This piece is excerpted from the book Want: 8 Steps to Recovering Desire, Passion, and Pleasure After Sexual Assault by Julie Peters
Have you ever heard the joke about how sex is like pizza—when it’s good, it’s great, and when it’s bad, it’s still pretty good? It’s a bad joke.
There is a huge difference between good sex and bad sex. Bad sex, as you probably know from your own experience, can f*ck your whole life up. Good sex, on the other hand, can heal the damage from all that bad sex. We can try to convince ourselves all day that sex is fine and comfortable and easy, but our bodies will not believe us until they can have that experience in real-time. The body does not forget, but it can learn new information.
After healing from sexual assault, sex has to change. Whatever our experience of sex before the assault and however it has affected our lives, sex can never be the same again. Here’s the good news: it can be way better.
At its best, sex is playful, fun, and pleasurable. The people involved can relax, be themselves, and let sensation take over. Orgasm is the ultimate expression of surrender, of total abandon. We need to feel powerful enough in our lives and in our relationships that we can surrender to the experience of sex. Even if we haven’t been sexually assaulted, many of us are so busy worrying about what we look like and how we’re performing, it’s a wonder any of us can relax enough to come at all, let alone have full-body, heart-shaking orgasms.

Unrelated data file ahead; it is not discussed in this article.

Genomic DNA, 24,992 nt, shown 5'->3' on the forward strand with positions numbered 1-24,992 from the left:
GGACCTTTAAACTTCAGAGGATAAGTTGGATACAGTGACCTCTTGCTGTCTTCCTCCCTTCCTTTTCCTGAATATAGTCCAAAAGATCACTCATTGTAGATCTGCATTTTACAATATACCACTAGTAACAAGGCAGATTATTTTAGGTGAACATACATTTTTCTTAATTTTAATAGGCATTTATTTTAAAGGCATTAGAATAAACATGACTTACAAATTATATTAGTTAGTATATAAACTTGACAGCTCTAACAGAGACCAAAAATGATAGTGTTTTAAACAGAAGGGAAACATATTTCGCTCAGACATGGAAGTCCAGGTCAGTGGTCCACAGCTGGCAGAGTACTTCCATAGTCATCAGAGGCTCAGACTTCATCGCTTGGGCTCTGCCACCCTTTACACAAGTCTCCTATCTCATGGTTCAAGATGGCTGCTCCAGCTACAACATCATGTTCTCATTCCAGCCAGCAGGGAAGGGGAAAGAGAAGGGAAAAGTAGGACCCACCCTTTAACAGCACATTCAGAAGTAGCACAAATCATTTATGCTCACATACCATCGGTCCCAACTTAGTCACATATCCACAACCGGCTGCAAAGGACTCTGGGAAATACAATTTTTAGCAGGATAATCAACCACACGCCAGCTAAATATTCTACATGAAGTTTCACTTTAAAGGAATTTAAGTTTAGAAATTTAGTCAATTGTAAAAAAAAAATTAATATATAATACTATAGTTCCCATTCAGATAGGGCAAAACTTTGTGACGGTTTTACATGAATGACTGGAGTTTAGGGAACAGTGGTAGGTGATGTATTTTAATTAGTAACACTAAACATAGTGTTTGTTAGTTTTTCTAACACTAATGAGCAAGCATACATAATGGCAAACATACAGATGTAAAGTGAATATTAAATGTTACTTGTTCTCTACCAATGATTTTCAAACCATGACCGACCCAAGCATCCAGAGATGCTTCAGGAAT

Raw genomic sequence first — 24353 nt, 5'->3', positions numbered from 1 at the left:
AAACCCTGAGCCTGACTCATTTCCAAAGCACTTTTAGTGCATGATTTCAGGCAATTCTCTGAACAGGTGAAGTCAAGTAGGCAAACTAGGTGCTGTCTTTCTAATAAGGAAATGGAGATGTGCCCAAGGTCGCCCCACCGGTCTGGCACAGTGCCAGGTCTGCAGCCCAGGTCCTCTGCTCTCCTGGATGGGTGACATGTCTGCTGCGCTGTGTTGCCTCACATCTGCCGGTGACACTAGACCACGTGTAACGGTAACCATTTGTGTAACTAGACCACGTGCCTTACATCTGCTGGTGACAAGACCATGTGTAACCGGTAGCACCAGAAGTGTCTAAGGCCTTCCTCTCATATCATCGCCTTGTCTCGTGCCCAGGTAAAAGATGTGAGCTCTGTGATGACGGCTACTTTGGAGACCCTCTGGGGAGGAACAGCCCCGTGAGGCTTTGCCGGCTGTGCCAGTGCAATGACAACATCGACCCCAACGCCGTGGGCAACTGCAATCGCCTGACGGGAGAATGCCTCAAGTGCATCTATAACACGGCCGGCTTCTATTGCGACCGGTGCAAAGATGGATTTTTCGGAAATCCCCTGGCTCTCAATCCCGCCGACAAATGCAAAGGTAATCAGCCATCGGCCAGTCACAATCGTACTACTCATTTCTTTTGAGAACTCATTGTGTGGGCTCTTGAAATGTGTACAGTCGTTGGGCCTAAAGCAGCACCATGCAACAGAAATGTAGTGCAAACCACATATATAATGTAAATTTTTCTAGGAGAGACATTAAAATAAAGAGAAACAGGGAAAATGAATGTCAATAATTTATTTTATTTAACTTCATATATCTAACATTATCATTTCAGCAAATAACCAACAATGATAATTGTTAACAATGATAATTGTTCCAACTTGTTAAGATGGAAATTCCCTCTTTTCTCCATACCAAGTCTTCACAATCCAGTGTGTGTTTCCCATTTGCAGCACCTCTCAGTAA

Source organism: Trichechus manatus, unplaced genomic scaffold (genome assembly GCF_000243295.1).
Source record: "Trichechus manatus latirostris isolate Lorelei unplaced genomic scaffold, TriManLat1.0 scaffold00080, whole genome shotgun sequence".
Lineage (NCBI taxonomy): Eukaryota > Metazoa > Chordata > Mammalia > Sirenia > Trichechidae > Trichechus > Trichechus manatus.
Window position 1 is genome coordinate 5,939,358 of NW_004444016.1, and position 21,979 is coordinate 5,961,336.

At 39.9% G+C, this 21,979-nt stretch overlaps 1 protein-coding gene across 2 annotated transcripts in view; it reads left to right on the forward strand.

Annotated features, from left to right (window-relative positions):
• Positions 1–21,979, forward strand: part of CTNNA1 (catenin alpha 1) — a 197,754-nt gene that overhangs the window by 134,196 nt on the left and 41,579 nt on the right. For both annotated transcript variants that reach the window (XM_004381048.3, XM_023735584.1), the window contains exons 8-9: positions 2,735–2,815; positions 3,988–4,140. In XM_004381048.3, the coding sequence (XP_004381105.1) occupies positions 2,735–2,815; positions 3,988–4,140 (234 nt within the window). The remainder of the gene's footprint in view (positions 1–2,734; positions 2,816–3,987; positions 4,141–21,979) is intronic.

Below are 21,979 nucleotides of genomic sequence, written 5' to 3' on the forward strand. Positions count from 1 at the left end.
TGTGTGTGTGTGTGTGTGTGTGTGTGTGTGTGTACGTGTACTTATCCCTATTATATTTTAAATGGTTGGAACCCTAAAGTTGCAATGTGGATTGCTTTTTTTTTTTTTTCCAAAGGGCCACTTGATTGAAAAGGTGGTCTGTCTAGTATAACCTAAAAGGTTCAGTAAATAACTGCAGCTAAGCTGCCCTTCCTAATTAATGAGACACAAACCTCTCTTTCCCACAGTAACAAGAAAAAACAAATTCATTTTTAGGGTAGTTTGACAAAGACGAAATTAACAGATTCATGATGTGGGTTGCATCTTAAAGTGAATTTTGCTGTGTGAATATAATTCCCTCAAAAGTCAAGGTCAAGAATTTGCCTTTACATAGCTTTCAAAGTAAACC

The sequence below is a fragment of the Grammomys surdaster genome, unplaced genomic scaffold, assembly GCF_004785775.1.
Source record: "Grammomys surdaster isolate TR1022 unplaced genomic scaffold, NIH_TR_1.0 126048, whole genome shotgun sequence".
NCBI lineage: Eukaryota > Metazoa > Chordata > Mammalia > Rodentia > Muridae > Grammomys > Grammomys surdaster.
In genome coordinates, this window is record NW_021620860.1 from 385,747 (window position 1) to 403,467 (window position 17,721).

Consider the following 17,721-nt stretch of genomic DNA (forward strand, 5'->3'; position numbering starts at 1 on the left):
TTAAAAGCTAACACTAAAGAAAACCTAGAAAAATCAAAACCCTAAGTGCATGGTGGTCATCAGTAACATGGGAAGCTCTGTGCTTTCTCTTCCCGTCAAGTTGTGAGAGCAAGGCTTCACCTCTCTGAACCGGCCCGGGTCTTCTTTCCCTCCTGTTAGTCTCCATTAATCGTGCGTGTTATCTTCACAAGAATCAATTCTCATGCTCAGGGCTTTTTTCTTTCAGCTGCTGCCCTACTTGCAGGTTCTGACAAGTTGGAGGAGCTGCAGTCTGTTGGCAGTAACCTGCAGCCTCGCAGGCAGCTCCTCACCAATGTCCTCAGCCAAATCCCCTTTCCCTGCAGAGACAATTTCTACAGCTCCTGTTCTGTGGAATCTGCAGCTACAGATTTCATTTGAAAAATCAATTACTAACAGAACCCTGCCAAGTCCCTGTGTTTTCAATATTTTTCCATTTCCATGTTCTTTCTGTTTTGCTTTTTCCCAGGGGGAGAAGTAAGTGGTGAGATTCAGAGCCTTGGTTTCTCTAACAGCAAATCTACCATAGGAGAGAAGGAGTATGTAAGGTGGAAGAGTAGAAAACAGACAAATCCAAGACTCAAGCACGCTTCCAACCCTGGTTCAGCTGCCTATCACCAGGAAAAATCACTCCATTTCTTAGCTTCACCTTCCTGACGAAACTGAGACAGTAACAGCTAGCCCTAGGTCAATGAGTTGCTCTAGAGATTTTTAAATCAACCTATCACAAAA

The way many of us have sex in this culture does not feed our erotic energy. Writer Audre Lorde sees our sex lives as having been pornified, by which she means disconnected from true emotional expression. She writes:
“The erotic has often been misnamed by men and used against women. It has been made into the confused, the trivial, the psychotic, and plasticized sensation. For this reason, we have turned away from the exploration and consideration of the erotic as a source of power and information, confusing it with the pornographic. But pornography is a direct denial of the power of the erotic, for it represents the suppression of true feeling. Pornography emphasizes sensation without feeling.”
Lorde’s argument is, in part, based on the idea that the erotic is a resource within women that has been suppressed and repressed by men. And while I think that makes sense, I believe that men and other genders have also been cut off from this energy, and that we all have the same right to access it within ourselves. Sex has been pornified for all of us. It takes some work to reconnect to our own erotic power as an expression of our deepest, truest selves.
For many sexual assault survivors, sex is off the table. The constant stress created by the trauma keeps our brakes on all the time and prevents us from wanting to engage in an activity that requires us to let go. We must remain vigilant and vigilance is not a friend to orgasm. Plenty of us avoid sex, mentally check out while we’re doing it, or fake orgasms to get it over with. Some of us seek out sex, chasing after inappropriate partners, or risky situations in a misplaced search for power. The orgasms that come from this kind of desperate desire tend to be shallow and plasticized, to paraphrase Audre Lorde. Even if we’re in safe, committed partnerships and are able to come most of the time, we may still be miles away from the deep connection and surrender that our erotic energy could bring us.